The European Commission is championing a more “coherent and global approach” to energy policy in its 2030 package, says Dominique Ristori, director general at DG Energy. The priority now is to forge a more competitive low-carbon economy. “This is fundamental because it will influence the whole chain of decisions,” Ristori told Science|Business.
For starters, Europe needs a more market-based approach to renewable energies and this should include, “the progressive elimination of unjustified subsidies for mature technologies,” Ristori said.
Other key elements of the Commission’s new systems-based approach to energy policy include a smart and interconnected electricity grid – and big gains in energy efficiency. “We should give high priority to the creation of a fully integrated and single European grid,” said Ristori.
Across the EU, policies supporting renewable energy policies prompted the rapid uptake of wind and solar electricity generation. However, this has come in advance of upgrading grids – causing a spike in electricity costs. The surge of wind and solar power has also created difficulty balancing electricity supply and demand. To address that disequilibrium, Europe needs to cut state support for commercially viable technologies and put an end to certain uncontrolled costs, Ristori says.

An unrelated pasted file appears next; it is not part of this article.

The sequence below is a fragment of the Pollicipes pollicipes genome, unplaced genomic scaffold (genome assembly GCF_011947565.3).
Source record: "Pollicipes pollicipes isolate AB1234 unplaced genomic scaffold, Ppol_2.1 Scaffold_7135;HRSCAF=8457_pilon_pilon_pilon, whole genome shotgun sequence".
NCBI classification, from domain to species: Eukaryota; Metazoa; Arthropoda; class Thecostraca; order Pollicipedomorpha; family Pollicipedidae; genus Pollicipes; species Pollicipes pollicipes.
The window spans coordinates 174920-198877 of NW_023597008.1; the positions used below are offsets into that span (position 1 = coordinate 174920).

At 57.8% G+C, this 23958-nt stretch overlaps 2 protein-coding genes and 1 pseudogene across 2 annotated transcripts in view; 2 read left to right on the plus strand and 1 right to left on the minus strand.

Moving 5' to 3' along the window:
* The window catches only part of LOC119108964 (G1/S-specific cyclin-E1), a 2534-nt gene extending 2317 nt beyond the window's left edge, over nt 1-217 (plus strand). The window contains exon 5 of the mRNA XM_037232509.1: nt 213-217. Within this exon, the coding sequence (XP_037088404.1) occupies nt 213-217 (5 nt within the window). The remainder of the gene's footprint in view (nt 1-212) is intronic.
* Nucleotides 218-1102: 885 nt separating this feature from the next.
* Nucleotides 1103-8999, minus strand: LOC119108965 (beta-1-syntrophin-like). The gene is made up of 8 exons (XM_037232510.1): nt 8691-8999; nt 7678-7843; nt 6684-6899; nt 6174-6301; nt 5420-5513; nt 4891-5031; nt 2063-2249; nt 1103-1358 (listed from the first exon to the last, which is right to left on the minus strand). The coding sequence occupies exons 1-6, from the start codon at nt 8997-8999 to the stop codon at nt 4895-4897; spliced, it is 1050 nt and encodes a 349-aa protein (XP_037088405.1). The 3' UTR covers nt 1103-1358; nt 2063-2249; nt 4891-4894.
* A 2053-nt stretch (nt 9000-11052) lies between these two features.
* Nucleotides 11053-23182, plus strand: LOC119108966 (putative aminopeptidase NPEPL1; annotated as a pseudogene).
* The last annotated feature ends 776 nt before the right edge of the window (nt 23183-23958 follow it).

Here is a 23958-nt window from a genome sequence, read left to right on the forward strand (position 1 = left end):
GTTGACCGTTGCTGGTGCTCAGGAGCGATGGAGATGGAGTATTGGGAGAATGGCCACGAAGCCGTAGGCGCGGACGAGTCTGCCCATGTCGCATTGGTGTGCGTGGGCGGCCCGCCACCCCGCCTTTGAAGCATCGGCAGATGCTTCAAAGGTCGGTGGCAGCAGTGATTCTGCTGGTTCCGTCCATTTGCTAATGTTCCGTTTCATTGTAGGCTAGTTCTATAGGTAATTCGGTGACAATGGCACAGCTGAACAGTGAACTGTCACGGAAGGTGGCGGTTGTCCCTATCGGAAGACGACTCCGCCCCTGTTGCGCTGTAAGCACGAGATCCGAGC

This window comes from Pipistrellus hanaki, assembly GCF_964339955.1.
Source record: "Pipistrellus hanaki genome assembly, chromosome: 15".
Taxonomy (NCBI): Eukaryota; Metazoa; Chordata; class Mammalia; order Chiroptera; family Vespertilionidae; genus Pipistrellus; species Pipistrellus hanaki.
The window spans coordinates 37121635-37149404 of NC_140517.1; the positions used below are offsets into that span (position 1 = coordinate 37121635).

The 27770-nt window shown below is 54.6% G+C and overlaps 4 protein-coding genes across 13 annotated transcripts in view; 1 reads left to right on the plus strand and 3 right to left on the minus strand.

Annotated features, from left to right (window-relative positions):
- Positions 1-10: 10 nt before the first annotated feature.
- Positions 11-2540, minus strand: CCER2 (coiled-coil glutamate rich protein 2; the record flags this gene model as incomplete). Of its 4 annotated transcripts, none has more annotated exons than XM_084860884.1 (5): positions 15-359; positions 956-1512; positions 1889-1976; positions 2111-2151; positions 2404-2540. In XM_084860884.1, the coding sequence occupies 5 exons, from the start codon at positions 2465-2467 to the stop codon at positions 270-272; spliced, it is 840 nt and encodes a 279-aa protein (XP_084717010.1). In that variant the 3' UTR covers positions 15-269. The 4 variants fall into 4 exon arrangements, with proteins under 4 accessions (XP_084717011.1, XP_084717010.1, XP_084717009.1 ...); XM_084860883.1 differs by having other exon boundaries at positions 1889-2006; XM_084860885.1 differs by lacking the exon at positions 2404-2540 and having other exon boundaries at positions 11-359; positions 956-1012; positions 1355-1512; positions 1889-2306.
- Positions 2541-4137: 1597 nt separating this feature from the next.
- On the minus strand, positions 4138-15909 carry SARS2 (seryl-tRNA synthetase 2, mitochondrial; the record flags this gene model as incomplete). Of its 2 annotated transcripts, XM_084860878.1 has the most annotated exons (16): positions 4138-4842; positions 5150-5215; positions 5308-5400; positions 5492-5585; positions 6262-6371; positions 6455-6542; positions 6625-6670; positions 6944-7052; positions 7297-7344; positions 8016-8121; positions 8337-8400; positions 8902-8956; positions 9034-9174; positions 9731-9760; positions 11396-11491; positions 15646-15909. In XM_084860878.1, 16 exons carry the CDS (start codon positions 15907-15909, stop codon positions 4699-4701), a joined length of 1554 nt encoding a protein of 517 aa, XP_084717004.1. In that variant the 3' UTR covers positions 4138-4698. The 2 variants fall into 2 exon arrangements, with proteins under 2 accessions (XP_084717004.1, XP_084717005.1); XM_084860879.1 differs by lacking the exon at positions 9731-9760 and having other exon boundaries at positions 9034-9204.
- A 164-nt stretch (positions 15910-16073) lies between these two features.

In January, the Commission announced the broad outlines of its 2030 climate and energy framework, including proposals for a non-binding target of at least a 27 per cent share of renewables in the electricity mix and a 40 per cent reduction in CO2 emissions compared with 1990. Key goals include a cost-efficient approach to the development of renewables and reducing greenhouse gas emissions, accelerating energy market integration and reducing market distortions.
Big gains in energy efficiency will also be crucial to meeting the ambitious 2030 target for cutting CO2 emissions by 40 per cent, says Ristori, who spent three years as director-general of the Joint Research Centre of the European Commission before moving to DG Energy on 1 January. Europe has made impressive gains, reducing energy intensity by 24 per cent across the economy, “but we are not exploiting energy efficiency at its full potential,” he said.
Three key sectors – housing, transport and electrical equipment – will be in the spotlight as part of DG Energy’s mid-year review of the Europe’s Energy Efficiency Directive. “Eighty per cent of our buildings across Europe were built prior to any energy efficiency standards. “We can profit a lot from active and passive measures – and create new jobs,” Ristori said.